What is the EARN IT Act?
A bi-partisan supported bill called The Eliminating Abuse and Rampant Neglect of Interactive Technologies Act is making the rounds on capital hill.
This bill is designed to combat online child sexual exploitation on the internet by creating a commission of 19 members with the agency heads consisting of the U.S. Attorney General, Secretary of Homeland Security and Chairperson of the Federal Trade Commission. The rest of the 16 members must meet varying qualifications such as having law enforcement, prosecutorial, constitutional law and computer science experience as well as at least 4 members having been a survivor of online child sexual exploitation or provided services to such victims in a non-governmental capacity.
The duties of this commission is to provide “best practices” to providers of interactive computer services to prevent, reduce, and respond to online child exploitation of children, including enticing, grooming, sex trafficking and sexual abuse of children and the proliferation of online child sexual abuse material (CSAM). Each best practice needs 14 votes to be adopted. These practices could include image scanning for illegal content or monitoring possibly illegal communications.
Communications Decency Act of 1996
Right now these providers are protected by Section 230 of the Communications Decency Act of 1996. The section bars these providers from legal action for what their users do on their platforms. The reason for this law was to keep from these companies being sued out of business. Or, never even starting their companies just to incur damages from their users actions. EARN IT Act plans to change Section 230. From a company being exempt of its users actions to having to “earn” this exemption by adhering to the adopted best practices of the commission.
A backdoor to get a backdoor in encryption or worse
There are two trains of thought right now on how this will end encryption or severely cripple it.
The first is that the commission will outright adopt best practices for these companies to create a backdoor in their encryption to allow law enforcement to perform a man in the middle attack (MITM) on an encrypted communication stream over the internet.
Most companies do not invent their own encryption. They use industry standard protocols that have been created by a consortium and other organizations where the source code or implementation is open for everyone to see so adopters know the cryptography is sound. Furthermore, when a vulnerability is found in the wild by a security researcher, everyone is alerted so a patch can be made and updates can be pushed to their systems. Such as the Heart Bleed vulnerability found in OpenSSL.
This would mean that all companies would have to roll their own encryption protocols or adopt a secret protocol only accessible by the providers and government to accomplish the best practices. When creating any new technologies, it always leaves for an introduction to new bugs and vulnerabilities. This is usually why most companies adopt tried and true open source cryptographical protocols. Everyone is working and looking at the same protocol. More eyes means better code and better coverage of catching new vulnerabilities.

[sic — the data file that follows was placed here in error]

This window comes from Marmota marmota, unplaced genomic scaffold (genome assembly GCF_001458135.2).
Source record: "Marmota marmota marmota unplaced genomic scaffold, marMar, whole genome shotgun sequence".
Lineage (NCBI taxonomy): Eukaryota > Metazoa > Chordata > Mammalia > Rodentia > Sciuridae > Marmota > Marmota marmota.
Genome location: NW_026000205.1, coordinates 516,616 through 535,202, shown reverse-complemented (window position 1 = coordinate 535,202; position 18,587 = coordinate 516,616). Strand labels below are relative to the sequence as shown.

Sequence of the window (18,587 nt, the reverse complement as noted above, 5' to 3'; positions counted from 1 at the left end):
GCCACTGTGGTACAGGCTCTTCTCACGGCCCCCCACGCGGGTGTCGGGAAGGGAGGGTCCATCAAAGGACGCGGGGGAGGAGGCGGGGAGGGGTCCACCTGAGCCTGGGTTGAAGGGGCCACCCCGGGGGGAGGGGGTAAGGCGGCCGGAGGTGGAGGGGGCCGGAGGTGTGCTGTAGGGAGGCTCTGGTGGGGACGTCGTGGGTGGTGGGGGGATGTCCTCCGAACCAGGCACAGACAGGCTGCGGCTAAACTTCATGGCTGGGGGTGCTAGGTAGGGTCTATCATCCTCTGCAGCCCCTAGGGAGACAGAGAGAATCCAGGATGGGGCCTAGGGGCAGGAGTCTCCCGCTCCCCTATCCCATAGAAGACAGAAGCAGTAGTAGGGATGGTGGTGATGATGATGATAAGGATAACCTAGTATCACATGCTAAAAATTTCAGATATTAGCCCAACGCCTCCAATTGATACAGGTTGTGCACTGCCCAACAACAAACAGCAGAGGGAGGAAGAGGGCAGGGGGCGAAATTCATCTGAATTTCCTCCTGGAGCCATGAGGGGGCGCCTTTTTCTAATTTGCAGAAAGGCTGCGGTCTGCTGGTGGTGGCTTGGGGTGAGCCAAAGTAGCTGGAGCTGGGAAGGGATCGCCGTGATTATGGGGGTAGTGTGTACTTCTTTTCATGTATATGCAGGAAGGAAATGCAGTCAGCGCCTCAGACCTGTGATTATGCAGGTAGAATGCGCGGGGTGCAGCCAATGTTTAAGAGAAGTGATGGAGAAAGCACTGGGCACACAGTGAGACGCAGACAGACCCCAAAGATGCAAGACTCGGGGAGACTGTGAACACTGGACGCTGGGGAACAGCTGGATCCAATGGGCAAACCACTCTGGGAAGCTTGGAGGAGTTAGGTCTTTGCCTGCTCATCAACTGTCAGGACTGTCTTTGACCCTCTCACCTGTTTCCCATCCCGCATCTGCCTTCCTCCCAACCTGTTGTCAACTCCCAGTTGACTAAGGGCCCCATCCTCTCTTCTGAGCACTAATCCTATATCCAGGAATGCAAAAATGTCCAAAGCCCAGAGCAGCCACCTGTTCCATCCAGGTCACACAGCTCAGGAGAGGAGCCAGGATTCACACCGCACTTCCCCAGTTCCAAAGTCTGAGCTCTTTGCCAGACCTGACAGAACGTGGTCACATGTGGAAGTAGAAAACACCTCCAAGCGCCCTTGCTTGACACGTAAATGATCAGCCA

The second train of thought would be that these providers simply get rid of encryption themselves. Either because without doing so they could not meet the best practices to attain section 230 exemption or because they offer to open their services up unencrypted for the government to see as a way for leniency for incurring legal liability of its users, a “we have nothing to hide but can’t stop CSAM proliferation so you do it” excuse.
How does the potential to cripple or ban encryption outright hurt children?
Since this is a bill to protect children we’ll bypass the privacy issues for adult individuals and corporations in this article. Let’s stick with the children. If this bill is passed or one like it in the future, it will eventually lead to the proliferation of what it attempts to stop.
Mandated backdoors to encryption protocols will introduce a whole myriad of issues. For one, this could mean that there are a new generation of untested encryption protocols that are created by these providers and submitted to the government to have access to. That is a broad range of attack vectors for attackers to exploit to gain access to children’s communications over the internet. The same if there is a consortium to create one secret protocol that only these service providers and the government have access to. Again, less eyes means more potential to miss bugs and patch them.
But the self-ban of using encryption in these providers’ services is the worse case scenario for all of us, much less children. It would mean that every type of communication over the internet is susceptible to a MITM attack. Anyone that has a tap between the child’s communication and its destination is a game over situation. Every word written sent, every photo taken or uploaded, every password entered, every personal identifiable information such as name, address, etc, that is crossed over the wire is now available to the attacker. Keep in mind the average age a child receives a phone is 10 years old.
There is no question that this bill seeks to fight a worthy cause of ridding the internet of child exploitation. Of course it is something everyone can get behind. But in the end, it has the potential to open up even more ways to exploit children. Encryption is made to keep people safe and it saves more people than it conceals illegal activity.